Absolutely a delightful story that provides great escape with just enough intrigue to make the pages turn. The underlying concept in this story is the question of what the character will do with six months to live. I couldn't put this one down until it was finished. I love the western genre because it makes such great use of archetypes and chivalry. This is an excellent example of L'Amour's storytelling ability.
I'm glad I read a Louis L'Amour. I'm not a Western fan, but L'Amour is the guru of Western writing. I really liked Flint, the main character. He grew, changed, yet remained the same hard western man. I did not like how L'Amour shifts from one character or place to another. He switches without any transition or movement. Suddenly you are somewhere else. I also really liked the gun fights; Flint is one tough dude. He just shoots and he's not afraid of anything, including dying.
I promised my husband that I would let him choose my next book, and of course, he chose a Louis L'Amour. I'm glad he did. I had a blast reading it. I loved Flint. I think it's my favorite L'Amour book so far. He's amazingly tough and also smart (handsome too!) I liked many of the characters and loved all the sub-plots, flashbacks, etc. It's a very engaging reading from the first page on. In fact, I stayed up late and woke up early so that I could finish it in a day or two.
Everyone has their favorite Louis Lamour story. The Sacketts and nearly anything with Kilkenny just suck me in. Kerbouchard and the Walking Drum. Jeez. The man could write. In the end, you gotta go with the classics though. How many times as a kid did I wonder what exactly was the power that L.L. had over my father, and then. Flint. Good times.
Another favorite book by Americas greatest Western writer. A fast paced hard hitting story of a wealthy financier (James T. Kettleman) suffering uncurable cancer who heads West to die alone, but gets tied up in a range war and decides to use his wealth and his gun to help save a local rancher (Nancy Kerrigan).
One of the best westerns ever written. About a wealthy eastern man whose wife and father-in-law (who know nothing of his past as an outlaw)try to kill him. Learning from his doctor that he is dying anyway, he sells off his investments, disapears, and heads to a hideout in the desert where he expects to spend his last few months.
Many of Louis L'Amour's characters are rugged, intelligent, confident men in their prim that try to avoid trouble but trouble always finds them. I never get tired of reading L'Amour's stories with this kind of scenario. Flint is no exception and could very well be one of the best of its kind.
My stepfather populated a 3 foot shelf of L'Amour books, and so I read them all. Flint stood out as the best, and that's saying something, as L'Amour was good in all his short novels.
I thought this was one of the better books I have read from Louis L'Amour. He is one of my favorite authors and has a number of excellent books. The beginning of the book pulls you straight in, grasping at your mind having you trying to figure out the cause of his actions and why he wouldn't stay in New York. James T. Kettleman is an extremely interesting man who has memories of his mysterious past with a man named Flint who helped bring him up and taught him everything he knows. He is drawn to [...]
Flint has to be one of the most exciting books that I’ve ever read. It is so action packed and it has a great plot. The main character’s name is Flint, and he has just learned that he has a terminal illness. When he gets the news, he leaves his murderous wife back east and moves to the wild west where he grew up as a wild boy. Along the way he realizes that he is being hunted by some men from his past. He tries to escape these men by going to a hideout in the vast lava beds of the west, but [...]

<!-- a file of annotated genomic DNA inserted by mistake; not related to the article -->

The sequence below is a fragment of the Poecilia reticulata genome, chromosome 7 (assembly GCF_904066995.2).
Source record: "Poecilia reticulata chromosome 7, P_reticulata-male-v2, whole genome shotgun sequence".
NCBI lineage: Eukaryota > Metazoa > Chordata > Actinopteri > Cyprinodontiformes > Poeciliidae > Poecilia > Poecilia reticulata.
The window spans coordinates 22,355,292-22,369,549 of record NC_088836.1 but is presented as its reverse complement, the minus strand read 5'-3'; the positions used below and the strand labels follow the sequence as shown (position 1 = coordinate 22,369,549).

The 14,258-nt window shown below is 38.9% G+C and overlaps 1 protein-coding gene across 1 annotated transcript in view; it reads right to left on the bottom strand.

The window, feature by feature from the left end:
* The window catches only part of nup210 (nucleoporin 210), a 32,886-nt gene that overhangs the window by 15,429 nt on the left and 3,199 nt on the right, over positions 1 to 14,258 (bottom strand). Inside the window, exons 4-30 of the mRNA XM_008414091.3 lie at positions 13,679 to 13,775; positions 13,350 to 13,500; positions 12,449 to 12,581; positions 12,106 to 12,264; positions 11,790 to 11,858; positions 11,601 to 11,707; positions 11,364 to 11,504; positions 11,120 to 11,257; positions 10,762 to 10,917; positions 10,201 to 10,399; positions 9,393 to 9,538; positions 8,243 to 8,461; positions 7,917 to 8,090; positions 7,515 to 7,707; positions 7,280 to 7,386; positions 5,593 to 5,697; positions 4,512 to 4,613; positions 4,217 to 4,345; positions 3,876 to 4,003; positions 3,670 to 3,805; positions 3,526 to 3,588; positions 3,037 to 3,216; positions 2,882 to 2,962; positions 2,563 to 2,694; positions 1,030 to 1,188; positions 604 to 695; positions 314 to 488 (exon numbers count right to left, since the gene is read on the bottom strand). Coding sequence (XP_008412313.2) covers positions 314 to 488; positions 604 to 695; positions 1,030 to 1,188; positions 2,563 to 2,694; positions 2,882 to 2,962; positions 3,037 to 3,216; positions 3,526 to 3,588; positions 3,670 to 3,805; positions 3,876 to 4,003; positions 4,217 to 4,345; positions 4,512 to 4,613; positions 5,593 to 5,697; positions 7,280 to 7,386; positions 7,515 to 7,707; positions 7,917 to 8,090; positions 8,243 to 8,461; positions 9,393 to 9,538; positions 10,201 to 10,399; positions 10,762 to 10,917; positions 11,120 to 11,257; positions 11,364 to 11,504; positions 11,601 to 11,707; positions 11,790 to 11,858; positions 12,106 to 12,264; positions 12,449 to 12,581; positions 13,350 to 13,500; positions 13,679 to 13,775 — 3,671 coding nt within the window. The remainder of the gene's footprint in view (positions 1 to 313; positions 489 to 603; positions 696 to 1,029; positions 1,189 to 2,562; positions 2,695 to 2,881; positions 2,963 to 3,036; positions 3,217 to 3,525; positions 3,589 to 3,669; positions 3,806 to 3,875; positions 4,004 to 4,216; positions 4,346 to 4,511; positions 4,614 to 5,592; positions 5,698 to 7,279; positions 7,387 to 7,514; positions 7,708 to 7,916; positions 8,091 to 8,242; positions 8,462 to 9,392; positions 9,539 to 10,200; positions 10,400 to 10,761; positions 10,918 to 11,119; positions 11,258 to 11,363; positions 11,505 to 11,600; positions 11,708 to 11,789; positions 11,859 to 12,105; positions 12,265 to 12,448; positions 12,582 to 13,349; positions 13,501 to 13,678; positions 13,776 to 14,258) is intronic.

L'Amour's 18th book and the second of 1960. L'Amour's westerns are like potato chips you just can't eat just one even though they are the same. The names and locations change but the plots are very similar. This is the light reading equivalent of comfort food.A young orphan raised by a roaming gunslinger whose murder he witnessed grows up to be a respectable and wealthy eastern businessman. Married to a gold digger who plots to have him murdered and diagnosed with cancer the man known as Kettlem [...]
Never read a western before, picked this up at random at the secondhand store, figured I would try a new genre. It was actually pretty fun stuff. RDCV of the plot-city man from back east moves out west, where he was first raised, to die from cancer. He gets winds up in the middle of a land grab deal, and he fights for the good guys. That's a quick enough sum up.Story is short, and quick. I wasn't sure if it would hold my interest, but the plot picked up after the first forty pages. Nice also tha [...]
Another entering western tail in classic L’Amour style. The story is entertaining, but there are a few minor loose ends and a few characters are not developed as much as a reader might hope. The ending comes rather quickly and simply. With all of that said, the book is still a great escape from reality for a few hours.
An old favorite from my teens. I still enjoy it, but it's flaws are more glaring as I get older. Somewhat frustrating as a good editor should have caught a lot of it. Basically this is comfort food in book form.
Louis L'amour and the book Flint is a excellent read for someone who enjoys western and old cowboy style books. Flint defiantly meets those requirements by far this book had my attention from the being it started off so well just the way Louis had his main character James T. Kettleman go off and hunt down wanted men for a living was exciting. Louis does an excellent job putting the reader in the characters shoes per say as you read his point of view without even trying your already imagining how [...]
This one annoyed me. Mostly because I can't tell what happened to the horses. I choose to believe they're fine. It also illustrates an annoying habit L'Amour has of using normal contracted speech with everyone except his hero. As if lack of contractions make him more heroic. It doesn't.
Love a good western movie, thought I would try a western novel. I know Louis L'Amour wrote Hondo (fantastic John Wayne movie) and wanted to try something a little different. From reading reviews this one came recommended as a good starting point, and it did not disappoint!